In this film, the main thing Adam feels controlled by, the thing that drove him to the breakdown he seems to be in the midst of, is women – whether that be his mother, who doesn’t support his ‘fantasy’ of acting in movies, or his pregnant wife, who wants him to stop messing around with other women and commit himself to her. This is, in a sense, the ‘web’ in which Adam finds himself. Once you are caught in it, it is not so easy to escape from. Subconsciously, Adam’s mind has tried to escape it by splitting in two, but even that is not ultimately successful, as we see him eventually arrive back home, ready to continue living his role as the husband his wife desires at the end of the movie.

But the story does not end there. It does not leave us with a simple resolution any more than it sits us down to overtly explain the meaning of its symbolism and metaphor in the way that I have attempted to do here. Instead, we witness the whole process starting again. Adam finds the key which will lead him to the sex club we saw in the prologue. He has missed a call from his mother – and the first lines of dialogue we heard in the film was an answering machine message from her.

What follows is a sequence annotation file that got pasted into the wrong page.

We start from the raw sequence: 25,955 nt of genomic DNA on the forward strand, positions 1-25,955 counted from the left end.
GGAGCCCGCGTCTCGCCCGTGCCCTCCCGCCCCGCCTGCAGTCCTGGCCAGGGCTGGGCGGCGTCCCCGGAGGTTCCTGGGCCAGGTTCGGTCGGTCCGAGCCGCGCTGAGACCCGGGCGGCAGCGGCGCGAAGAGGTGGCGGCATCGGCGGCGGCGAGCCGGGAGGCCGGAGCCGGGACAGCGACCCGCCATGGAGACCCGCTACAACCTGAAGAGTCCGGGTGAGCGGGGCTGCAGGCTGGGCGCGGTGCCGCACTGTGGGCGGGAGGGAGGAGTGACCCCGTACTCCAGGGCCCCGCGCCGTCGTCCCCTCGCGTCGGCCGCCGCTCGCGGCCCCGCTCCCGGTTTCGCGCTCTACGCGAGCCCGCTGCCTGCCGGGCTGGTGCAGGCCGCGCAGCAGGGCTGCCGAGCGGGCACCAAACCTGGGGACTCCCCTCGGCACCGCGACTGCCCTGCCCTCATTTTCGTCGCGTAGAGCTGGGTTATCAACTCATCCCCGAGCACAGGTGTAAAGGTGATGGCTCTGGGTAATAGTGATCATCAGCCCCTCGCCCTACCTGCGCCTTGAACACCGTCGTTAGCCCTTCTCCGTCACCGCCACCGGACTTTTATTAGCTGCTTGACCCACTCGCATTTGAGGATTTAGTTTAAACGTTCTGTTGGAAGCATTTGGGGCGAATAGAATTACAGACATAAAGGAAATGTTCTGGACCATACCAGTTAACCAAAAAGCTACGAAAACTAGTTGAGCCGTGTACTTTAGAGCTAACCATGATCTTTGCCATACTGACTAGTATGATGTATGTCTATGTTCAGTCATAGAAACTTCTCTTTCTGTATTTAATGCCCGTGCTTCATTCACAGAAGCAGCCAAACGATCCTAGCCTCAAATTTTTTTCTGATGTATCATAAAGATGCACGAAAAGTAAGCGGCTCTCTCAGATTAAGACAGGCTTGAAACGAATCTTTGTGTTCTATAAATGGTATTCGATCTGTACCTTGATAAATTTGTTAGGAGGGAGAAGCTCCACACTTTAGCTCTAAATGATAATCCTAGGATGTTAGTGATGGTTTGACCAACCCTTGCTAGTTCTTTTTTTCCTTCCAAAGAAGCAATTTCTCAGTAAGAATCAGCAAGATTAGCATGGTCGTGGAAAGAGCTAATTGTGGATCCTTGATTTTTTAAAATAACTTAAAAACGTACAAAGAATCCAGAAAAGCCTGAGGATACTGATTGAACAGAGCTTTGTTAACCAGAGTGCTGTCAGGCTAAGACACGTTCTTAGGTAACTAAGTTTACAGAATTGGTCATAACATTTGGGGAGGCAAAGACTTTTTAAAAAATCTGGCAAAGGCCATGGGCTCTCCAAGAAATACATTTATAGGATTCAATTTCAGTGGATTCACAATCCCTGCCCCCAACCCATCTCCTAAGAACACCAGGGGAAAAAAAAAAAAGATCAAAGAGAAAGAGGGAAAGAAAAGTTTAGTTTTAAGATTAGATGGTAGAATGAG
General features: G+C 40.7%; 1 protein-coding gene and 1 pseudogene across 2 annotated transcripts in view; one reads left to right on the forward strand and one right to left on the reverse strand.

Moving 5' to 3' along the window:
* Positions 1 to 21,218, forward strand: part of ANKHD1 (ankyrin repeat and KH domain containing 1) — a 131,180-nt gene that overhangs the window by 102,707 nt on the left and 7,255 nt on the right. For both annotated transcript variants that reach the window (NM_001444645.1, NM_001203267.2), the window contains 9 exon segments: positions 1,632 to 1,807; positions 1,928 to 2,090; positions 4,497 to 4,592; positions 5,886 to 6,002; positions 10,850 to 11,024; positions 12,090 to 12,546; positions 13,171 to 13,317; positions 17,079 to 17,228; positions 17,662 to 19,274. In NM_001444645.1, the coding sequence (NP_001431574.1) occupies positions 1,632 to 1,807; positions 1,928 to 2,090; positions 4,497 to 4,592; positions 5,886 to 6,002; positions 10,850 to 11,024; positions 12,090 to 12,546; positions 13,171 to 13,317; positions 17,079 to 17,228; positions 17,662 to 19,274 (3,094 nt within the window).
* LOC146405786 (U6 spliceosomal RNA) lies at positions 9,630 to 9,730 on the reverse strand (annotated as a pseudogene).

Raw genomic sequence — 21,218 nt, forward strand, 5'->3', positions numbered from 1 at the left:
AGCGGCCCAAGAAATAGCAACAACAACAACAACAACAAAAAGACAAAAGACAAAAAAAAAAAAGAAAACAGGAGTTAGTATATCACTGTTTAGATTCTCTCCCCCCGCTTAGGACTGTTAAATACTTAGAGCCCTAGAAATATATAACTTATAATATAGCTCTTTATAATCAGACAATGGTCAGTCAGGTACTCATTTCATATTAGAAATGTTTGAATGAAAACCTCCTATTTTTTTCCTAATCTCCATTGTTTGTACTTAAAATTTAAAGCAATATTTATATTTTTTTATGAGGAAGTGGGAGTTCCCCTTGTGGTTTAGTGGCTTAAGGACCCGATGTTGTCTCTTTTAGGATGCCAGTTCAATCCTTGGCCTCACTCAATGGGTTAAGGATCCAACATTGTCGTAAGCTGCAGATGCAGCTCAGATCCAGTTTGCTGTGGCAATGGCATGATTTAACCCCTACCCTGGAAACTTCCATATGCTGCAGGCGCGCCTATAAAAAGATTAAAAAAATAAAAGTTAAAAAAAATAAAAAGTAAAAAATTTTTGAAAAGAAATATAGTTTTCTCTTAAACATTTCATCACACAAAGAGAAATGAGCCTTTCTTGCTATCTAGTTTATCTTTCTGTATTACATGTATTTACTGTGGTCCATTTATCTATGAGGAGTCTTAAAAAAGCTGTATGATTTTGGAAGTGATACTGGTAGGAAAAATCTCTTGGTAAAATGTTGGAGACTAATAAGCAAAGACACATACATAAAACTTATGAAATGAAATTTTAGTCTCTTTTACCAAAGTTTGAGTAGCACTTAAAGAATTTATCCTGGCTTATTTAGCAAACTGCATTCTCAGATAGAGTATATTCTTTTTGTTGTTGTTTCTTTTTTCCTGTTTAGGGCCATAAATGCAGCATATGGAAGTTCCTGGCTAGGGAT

Adam may have purged himself of Anthony by the end of the movie, but those character traits are still a part of him. Though he has come back home to his wife, he remains susceptible to temptation. Recall Adam’s concluding line in his opening address to his students; “It’s important to remember this… this is a process that repeats itself, throughout history.”

This is also the film’s conclusion. The process will repeat itself, as it has done throughout history; men feeling controlled and inhibited by marriage and family, while feeling tempted by other women, often resulting in infidelity and the subsequent break-up of the family unit.

In Enemy, Helen isn’t willing to let her marriage be broken up; she has forgiven her husband for his past infidelity and when his psychological state becomes apparent to her, she is willing to be patient and let him work out his issues so he can eventually be the man she longs for him to be. Adam is, in a sense, caught up in her web throughout; he senses it even when he is distracting himself with school work and sex with his mistress in the first third of the film. This web prevents him fully breaking away from his marriage and impending child, eventually leading him back to its centre.